ORANGE COUNTY, Fla. — As parents prepare for the start of school, almost 2,000 children have tested positive for coronavirus in Orange County since March.
While that is a small percentage of the total number of positive COVID-19 cases, parents are worried that number will spike when children go back to school in a couple weeks.
What You Need To Know
- In Orange County, 1,885 children have tested positive for COVID-19 since March
- Of that total, 1,417 were of school age
- Florida has had 39,735 youths under 18 years old test positive
- Pino: Most children asymptomatic
Linda Mirelman said she had wanted to send her children back to school badly.
Her daughter is supposed to go to Sun Ridge Elementary School in Orange County, but with the coronavirus numbers she has seen lately, the family just doesn’t feel it’s safe.
“When I see those numbers, hear those numbers, I think of my two kids first of all; I think of my Girl Scout troop and the 12 girls in there; I think of the 15 kids who were in my daughter's class last year,” Mirelman said.
For the first time, Dr. Raul Pino, the health officer for the Department of Health in Orange County, reported the number of children under the age of 18 in Orange County who have tested positive for COVID-19 since March — in total, 1,885 kids. Pino said 1,417 of them, were of school age.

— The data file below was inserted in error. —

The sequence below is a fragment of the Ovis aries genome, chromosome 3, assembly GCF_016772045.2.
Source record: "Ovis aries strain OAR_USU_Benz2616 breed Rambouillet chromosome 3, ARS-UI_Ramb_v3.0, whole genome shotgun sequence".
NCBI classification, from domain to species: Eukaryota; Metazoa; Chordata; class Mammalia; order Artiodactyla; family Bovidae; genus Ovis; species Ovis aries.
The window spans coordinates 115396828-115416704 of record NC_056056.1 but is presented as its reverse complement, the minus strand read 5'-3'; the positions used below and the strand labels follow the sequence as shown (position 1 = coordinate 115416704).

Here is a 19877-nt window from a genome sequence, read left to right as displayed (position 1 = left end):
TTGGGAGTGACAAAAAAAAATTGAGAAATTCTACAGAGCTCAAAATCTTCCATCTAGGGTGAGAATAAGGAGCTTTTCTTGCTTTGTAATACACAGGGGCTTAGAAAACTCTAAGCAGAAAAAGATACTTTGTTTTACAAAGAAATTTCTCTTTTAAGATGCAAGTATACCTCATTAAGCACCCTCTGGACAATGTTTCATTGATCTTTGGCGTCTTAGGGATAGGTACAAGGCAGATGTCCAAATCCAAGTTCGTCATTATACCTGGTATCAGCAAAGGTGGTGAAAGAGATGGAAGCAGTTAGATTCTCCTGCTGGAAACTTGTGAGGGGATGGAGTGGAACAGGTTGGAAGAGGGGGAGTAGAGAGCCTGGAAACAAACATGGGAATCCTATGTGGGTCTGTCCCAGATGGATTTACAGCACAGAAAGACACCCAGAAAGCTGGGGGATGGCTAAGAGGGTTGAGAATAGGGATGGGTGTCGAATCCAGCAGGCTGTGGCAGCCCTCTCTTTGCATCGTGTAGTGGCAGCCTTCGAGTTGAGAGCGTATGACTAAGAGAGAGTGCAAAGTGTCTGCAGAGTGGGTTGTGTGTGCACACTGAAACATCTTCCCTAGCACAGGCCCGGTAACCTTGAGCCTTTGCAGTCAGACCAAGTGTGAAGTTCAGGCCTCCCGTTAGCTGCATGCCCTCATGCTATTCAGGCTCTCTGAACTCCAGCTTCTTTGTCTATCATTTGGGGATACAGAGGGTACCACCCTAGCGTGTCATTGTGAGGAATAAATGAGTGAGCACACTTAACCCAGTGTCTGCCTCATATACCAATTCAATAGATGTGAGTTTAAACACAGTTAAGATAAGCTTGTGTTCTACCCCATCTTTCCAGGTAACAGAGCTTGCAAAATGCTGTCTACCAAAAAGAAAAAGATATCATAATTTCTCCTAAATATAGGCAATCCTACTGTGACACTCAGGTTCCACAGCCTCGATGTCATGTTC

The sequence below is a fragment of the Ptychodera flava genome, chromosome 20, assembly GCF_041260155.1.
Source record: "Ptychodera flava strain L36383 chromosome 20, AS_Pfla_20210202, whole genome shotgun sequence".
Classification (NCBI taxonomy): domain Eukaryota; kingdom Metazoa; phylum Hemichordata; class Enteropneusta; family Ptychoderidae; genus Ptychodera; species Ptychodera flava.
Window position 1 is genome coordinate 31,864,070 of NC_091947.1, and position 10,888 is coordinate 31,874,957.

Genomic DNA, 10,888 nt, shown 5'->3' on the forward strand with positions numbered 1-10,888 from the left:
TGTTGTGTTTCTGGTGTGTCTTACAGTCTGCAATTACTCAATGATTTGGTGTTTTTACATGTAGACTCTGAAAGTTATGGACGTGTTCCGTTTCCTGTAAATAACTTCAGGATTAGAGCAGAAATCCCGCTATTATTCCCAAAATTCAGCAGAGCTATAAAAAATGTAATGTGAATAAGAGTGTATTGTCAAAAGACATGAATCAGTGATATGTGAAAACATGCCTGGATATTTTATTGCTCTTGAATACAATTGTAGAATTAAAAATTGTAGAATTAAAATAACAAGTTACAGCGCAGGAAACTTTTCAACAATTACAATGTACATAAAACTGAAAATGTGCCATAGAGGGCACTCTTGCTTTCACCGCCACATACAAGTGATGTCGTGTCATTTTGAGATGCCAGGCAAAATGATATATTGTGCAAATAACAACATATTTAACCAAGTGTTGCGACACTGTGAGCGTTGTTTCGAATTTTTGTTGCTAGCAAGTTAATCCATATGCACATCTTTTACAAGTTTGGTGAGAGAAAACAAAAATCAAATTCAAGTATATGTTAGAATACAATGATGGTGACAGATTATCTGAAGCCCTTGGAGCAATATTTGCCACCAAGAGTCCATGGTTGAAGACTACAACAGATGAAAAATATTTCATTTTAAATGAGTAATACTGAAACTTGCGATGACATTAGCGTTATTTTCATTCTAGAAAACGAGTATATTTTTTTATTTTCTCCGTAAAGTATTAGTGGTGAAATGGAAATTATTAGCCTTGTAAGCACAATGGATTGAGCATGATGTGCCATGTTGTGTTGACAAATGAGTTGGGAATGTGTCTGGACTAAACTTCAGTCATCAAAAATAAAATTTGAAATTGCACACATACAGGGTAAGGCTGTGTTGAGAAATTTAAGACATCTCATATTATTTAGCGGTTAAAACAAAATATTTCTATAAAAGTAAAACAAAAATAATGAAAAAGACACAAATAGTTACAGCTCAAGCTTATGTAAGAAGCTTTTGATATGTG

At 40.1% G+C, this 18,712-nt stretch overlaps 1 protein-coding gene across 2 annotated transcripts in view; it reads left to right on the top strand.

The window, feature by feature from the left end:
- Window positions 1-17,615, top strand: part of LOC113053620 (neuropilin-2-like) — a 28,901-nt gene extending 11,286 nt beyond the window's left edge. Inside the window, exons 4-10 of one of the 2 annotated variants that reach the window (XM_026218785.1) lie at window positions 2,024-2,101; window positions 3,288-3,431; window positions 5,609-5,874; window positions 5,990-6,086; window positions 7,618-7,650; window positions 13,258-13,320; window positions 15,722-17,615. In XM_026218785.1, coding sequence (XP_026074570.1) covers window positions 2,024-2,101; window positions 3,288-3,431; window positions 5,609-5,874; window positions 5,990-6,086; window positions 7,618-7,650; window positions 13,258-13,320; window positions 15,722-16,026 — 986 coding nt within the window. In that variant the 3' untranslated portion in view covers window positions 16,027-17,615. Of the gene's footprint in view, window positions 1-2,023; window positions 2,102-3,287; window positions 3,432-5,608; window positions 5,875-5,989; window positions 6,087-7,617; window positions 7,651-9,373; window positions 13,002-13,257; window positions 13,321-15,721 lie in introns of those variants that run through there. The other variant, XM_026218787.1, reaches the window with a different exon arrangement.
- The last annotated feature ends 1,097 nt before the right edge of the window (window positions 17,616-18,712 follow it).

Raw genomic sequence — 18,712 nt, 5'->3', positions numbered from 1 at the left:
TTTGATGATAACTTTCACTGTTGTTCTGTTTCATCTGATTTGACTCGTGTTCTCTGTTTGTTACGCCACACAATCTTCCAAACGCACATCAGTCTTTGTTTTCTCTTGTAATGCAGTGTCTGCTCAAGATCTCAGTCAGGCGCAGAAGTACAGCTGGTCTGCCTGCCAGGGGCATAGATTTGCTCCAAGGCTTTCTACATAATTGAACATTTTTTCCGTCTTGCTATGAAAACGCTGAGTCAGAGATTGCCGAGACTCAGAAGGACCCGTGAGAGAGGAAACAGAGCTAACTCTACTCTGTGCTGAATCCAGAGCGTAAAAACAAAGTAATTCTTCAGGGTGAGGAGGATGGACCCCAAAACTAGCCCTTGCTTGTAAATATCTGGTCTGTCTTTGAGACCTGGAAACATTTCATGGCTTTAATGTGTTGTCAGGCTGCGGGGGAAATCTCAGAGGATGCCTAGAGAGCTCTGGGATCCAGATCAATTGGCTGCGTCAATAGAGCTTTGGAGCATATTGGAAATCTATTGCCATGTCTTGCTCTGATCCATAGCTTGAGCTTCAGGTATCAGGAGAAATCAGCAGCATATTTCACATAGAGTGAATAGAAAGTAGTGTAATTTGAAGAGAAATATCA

The Health department is paying closer attention to these numbers with school scheduled to start in Orange County next week, Pino said.
“We want to set a baseline, so when the schools open and the teachers and the students go back to school, we are able to monitor the pandemic within the school system,” Pino said.
In all of Florida, 39,735 children under 18 years old have tested positive for COVID-19, and seven have died.
“But most children, most children are asymptomatic,” Pino said.
Mirelman said she worries children may bring coronavirus home to their vulnerable relatives.
Her family knows too well just how vulnerable some adults can be. Her husband lost his father last month.
“He tested positive just before the Fourth of July, and then he passed on July 11,…” Mirelman said. “My husband wasn’t able to be with him. He wasn’t able to be by his side, and that really hurt him.”
Although her father-in-law was living in Alabama and didn’t catch it from her children, her parents live in Central Florida.
She said she never wants to put her children in a position where they may jeopardize their grandparents's lives.
“And we couldn’t go through that again this year,” Mirelman said.
Mirelman said she understands that some children really need face-to-face instruction. However, she said she wishes the school districts would wait until the local positivity rate falls to the 5 percent that medical experts have advised should be achieved before reopening schools.